- Would realisable pay outcomes be fair and justified relative to peers?
- Is there a real risk of turnover if discretion to adjust the STI outcomes is not exercised? Remembering that most other companies will be facing the same decisions and STI outcomes as your own.
Bonuses are not STIs. This is not well understood.
Technically, a bonus is a discretionary payment in recognition of past performance. The payments are not the outcome of a measurement of achievement against pre-established goals, targets or KPIs.
STIs are structured incentive plans where a component of the total pay opportunity is known, is variable and is at risk and are the outcome of a measurement of achievement against pre-established goals, targets or KPIs.
The statutory tables in the disclosures of US listed companies actually differentiate between STIs and bonuses.
Payment of a bonus can be cleaner than an overlay of a qualitative assessment of achievements against pre-set STI outcomes. For example, a flood may be the reason that management did not meet production targets. Since production targets were not met there was no STI payment. However, the board may come to a view that management’s performance in evacuating employees and affected community members for no loss of life was so exemplary that a special bonus payment be made. The board’s rationale may also include that their efforts built stronger customer allegiance, increased employee loyalty and engagement, and will position the company for better growth opportunities.
TSR for a company relative to the TSR of other mineral mining companies may fairly reflect performance and require no exercise of discretion. An exception may be appropriate for companies that also have a gateway requiring TSR for the period to be positive. So, at the end of a performance period a company may have negative TSR, but management has achieved top quartile performance and conserved more value than peer companies.
Unfortunately, many institutional investors and their proxy advisers will not support LTI vesting when TSR for the period is negative, even if, on a relative basis, performance is top quartile. A lack of support is even more likely if companies have incorporated a positive TSR gateway for vesting in response to prior year investor feedback, which is then over-ridden by the board in an exceptional circumstance.
It is not believed that, even in a crisis of global proportions, institutional investors will stray from their prescriptive guidelines to support incentives for executives in companies that have lost, say, 5% of market value compared to their peer average of, say, 25%.
What if TSR for the period is positive? Can discretion be exercised in extreme circumstances to vest some of the reward if performance warrants it?
Modifications of performance requirements to reflect the new reality of reduced demand, or an extension of the performance period to allow time for recovery, will impact the accounting charge and the statutory disclosures of KMP executive remuneration in the remuneration report. Hence, most companies do nothing, and these remain on foot.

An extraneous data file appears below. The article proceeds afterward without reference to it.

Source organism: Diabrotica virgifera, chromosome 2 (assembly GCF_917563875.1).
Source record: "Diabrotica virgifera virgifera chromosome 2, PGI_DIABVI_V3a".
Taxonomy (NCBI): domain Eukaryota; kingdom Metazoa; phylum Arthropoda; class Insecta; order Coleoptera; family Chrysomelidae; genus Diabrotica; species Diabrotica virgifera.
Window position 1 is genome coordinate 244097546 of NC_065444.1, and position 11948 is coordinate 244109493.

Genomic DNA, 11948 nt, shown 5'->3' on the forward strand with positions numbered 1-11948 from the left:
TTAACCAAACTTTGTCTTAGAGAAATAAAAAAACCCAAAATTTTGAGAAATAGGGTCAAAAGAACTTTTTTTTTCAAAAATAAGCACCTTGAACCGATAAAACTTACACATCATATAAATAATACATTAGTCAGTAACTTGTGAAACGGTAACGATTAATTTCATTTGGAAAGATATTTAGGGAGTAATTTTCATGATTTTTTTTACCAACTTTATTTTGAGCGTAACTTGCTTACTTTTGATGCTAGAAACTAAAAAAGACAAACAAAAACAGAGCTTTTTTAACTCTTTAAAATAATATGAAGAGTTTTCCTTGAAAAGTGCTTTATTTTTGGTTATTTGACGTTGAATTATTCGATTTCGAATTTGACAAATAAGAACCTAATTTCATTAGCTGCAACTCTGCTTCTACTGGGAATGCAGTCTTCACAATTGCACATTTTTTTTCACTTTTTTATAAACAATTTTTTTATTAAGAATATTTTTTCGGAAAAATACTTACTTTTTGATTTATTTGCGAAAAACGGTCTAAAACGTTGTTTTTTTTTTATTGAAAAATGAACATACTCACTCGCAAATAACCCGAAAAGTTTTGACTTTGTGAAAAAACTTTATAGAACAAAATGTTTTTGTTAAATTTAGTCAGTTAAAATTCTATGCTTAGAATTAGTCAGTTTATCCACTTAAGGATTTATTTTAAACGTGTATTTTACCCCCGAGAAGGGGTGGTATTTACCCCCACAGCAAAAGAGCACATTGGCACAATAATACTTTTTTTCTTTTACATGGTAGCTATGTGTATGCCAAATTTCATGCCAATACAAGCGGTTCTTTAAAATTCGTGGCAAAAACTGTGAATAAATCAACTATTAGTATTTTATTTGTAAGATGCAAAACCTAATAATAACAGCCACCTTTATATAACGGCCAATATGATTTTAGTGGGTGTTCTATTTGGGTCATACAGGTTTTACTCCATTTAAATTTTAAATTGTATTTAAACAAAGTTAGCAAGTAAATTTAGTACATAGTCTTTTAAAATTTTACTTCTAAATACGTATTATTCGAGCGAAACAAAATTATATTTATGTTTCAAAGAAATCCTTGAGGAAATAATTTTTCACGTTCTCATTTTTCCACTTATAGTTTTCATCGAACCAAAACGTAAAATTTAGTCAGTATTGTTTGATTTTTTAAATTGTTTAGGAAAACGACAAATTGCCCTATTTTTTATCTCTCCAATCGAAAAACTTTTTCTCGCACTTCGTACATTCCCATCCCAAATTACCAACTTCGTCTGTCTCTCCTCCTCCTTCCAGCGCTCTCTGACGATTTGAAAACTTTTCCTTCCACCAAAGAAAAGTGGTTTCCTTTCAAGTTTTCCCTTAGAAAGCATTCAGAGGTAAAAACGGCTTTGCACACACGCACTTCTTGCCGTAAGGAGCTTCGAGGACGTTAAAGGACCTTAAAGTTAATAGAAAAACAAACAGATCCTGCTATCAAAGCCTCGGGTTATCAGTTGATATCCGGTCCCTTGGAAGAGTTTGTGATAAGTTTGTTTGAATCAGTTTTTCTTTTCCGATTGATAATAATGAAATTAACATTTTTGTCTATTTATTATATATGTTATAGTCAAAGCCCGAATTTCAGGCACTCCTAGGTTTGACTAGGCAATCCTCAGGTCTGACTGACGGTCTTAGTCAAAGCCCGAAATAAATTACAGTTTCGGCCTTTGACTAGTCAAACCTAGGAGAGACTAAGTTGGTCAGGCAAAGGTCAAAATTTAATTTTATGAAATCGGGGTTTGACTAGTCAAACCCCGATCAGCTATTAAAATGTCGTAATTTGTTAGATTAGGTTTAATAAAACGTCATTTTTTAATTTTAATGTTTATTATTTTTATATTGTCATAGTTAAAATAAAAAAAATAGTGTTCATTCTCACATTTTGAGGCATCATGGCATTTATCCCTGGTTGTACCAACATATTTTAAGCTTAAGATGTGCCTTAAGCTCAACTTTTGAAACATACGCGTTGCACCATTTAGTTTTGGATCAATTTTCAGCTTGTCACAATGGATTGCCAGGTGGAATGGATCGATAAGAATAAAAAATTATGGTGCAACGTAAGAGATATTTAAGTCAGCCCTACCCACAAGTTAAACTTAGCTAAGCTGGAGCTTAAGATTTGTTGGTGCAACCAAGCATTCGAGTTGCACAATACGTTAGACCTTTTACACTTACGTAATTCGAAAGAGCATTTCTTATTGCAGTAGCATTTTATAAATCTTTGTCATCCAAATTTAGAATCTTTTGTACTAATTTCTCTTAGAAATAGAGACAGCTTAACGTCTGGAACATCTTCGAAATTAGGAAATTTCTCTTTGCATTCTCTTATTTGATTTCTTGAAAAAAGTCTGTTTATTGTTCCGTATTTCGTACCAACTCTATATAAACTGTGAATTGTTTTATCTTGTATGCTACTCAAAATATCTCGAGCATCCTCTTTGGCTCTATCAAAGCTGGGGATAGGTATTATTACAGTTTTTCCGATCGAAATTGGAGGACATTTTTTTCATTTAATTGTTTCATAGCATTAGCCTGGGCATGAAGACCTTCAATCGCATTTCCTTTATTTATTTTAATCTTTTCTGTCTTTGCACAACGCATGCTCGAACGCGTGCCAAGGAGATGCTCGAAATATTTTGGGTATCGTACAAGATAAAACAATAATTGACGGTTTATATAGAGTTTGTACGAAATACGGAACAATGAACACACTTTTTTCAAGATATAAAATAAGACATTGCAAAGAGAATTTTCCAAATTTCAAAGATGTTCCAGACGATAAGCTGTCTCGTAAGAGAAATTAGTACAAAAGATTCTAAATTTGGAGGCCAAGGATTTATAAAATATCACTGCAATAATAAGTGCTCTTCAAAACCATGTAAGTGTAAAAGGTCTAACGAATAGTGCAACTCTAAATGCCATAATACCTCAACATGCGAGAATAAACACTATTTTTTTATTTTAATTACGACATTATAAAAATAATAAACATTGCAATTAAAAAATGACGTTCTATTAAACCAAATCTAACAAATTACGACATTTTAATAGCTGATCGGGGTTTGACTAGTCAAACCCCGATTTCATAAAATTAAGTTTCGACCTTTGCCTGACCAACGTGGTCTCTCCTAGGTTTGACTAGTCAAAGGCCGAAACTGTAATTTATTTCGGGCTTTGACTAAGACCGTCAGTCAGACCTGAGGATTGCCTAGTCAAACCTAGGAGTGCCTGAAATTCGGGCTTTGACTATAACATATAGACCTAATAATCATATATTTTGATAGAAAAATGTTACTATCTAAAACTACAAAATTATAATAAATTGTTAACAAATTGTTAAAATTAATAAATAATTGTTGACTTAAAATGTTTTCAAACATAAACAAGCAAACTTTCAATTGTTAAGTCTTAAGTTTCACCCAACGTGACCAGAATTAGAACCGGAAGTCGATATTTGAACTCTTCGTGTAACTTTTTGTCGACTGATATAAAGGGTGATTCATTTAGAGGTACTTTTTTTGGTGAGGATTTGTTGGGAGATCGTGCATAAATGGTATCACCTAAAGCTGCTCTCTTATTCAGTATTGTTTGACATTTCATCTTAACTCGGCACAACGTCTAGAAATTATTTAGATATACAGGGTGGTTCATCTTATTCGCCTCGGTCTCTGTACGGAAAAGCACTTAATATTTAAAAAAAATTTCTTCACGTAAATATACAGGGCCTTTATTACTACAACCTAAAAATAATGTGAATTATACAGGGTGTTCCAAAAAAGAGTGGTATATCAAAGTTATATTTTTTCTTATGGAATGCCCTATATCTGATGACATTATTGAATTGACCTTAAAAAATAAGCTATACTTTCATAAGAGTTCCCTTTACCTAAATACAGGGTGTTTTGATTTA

Here is a checklist to determine if the exercise of LTI discretion is warranted, permissible, and acceptable:
- Do the LTI plan rules and/or offer letter say that the board can exercise discretion on vesting?
- For Managing Directors with LTI grants on foot that have been granted following shareholder approval, did the NoM resolution notes state that the board has discretionary powers inclusive of vesting?
- Is TSR for the period negative? Is positive TSR a hard-wired gateway before anything vests?
- Has relative performance been top quartile, e.g. production growth, productivity, revenues, earnings, return on capital, as well as TSR?
- Has relative performance improved, e.g. bottom quartile to 3rd quartile, market share from 3rd to 1st?
- Would realisable pay outcomes relative to peers be fair and justified?
- Is there a real risk or turnover if discretion to vest some of the LTI is not exercised?
- What incremental costs/accounting charges will be incurred?
- Is the exercise of discretion a variation of the terms of the share rights that are not permitted under the ASX Listing Rules?
New grants of equity
Current LTI grants on foot may have no chance of vesting given what has occurred. They could be cancelled, but this would result in an additional remuneration expense, because the accounting standards require the amortised costs to be brought forward.
New grants to accommodate changed circumstances could be considered. Given that most companies grant annually, an out-of-cycle grant would not be considered necessary by most stakeholders.
Remember the GFC? An initial response by many companies was to provide special retention grants. These were to make up for forgone incentive income. Investor response was not supportive, as it was believed that retention grants were not necessary – with such a widespread crisis where were the executives going to go?
However, force majeure events could selectively impact only a few companies in the same industry (e.g. cyclones in the geography of a company and not in others where competitors operate). Generally, boards will have sufficient discretion in such cases under STI plans to consider management response and arrive at a fair outcome, not necessitating a retention grant.
Below is a summary checklist of force majeure and executive remuneration considerationsBack to all articles